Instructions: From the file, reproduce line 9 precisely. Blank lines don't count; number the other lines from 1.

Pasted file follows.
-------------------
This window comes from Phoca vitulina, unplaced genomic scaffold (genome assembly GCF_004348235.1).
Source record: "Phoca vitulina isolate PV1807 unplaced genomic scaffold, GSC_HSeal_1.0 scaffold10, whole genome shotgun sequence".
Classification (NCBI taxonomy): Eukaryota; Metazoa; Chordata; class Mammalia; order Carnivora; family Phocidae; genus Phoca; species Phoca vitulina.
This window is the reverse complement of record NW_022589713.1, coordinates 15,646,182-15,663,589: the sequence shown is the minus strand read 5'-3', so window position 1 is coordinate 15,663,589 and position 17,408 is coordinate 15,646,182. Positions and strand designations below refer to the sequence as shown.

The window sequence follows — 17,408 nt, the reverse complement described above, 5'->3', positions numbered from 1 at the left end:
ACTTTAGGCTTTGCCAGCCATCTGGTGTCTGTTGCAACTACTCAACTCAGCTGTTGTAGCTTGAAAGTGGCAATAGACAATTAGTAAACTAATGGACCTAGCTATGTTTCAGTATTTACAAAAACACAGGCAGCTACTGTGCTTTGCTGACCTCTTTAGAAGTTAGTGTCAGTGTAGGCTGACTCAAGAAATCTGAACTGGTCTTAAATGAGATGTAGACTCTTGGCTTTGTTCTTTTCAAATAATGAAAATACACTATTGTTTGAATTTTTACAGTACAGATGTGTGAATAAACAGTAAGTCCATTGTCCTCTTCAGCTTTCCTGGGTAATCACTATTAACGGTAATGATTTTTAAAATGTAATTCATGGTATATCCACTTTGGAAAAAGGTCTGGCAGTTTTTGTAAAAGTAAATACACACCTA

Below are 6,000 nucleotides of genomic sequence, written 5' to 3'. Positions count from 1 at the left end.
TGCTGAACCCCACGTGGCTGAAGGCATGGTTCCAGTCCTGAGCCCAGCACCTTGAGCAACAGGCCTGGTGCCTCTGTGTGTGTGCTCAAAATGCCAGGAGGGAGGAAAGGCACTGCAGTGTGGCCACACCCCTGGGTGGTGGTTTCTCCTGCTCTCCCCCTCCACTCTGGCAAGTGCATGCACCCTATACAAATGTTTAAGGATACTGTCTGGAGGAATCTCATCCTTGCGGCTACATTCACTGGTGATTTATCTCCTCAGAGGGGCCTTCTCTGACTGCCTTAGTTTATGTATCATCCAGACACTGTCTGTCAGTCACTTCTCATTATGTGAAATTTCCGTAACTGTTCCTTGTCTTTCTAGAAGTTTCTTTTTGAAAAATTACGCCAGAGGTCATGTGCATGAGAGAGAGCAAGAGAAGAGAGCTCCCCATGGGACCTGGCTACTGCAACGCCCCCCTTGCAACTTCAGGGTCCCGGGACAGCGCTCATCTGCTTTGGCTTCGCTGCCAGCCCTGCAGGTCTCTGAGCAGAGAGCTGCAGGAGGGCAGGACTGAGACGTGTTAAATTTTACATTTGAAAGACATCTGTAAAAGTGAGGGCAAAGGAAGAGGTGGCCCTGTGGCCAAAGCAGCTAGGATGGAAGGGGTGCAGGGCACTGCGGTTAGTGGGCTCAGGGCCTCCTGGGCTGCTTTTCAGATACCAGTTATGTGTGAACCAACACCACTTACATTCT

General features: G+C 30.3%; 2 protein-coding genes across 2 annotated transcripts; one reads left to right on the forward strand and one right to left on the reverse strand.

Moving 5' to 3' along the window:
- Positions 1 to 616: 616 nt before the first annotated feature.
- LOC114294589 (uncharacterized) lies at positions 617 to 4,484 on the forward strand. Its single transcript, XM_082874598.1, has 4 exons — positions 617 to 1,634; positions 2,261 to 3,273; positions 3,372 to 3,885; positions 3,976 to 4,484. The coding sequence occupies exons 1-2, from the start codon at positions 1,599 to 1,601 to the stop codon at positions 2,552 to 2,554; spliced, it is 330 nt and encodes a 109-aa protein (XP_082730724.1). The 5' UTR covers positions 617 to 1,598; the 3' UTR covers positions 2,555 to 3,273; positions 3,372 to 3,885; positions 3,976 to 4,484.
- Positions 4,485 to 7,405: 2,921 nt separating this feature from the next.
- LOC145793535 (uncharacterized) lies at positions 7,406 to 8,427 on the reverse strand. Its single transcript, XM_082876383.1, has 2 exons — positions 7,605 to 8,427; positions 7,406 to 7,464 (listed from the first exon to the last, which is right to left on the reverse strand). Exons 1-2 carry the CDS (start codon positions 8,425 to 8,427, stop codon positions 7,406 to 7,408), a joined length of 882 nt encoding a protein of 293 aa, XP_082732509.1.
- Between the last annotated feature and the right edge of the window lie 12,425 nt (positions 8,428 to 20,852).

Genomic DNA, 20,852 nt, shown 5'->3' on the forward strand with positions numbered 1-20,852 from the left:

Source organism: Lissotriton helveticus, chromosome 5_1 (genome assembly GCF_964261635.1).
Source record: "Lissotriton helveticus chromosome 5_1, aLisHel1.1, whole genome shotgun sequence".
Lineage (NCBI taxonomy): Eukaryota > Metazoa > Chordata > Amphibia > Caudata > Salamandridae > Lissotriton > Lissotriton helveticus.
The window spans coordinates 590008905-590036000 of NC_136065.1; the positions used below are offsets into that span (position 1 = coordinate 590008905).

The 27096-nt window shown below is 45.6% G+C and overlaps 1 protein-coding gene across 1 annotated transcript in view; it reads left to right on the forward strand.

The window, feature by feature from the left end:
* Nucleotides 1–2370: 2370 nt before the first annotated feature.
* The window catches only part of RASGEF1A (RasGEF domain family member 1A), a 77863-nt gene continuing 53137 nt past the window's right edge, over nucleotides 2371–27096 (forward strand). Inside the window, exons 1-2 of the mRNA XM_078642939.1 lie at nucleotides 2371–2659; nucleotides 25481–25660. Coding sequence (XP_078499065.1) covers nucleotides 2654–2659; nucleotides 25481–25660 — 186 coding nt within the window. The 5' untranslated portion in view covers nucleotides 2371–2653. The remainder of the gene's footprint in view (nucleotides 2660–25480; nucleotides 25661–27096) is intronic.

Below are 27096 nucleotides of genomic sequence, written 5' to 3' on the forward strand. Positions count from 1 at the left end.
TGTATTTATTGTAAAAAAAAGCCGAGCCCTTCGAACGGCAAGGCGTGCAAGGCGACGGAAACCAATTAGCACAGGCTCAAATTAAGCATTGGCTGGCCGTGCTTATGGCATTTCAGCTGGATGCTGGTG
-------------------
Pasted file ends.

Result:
General features: G+C 30.3%; 2 protein-coding genes across 2 annotated transcripts; one reads left to right on the forward strand and one right to left on the reverse strand.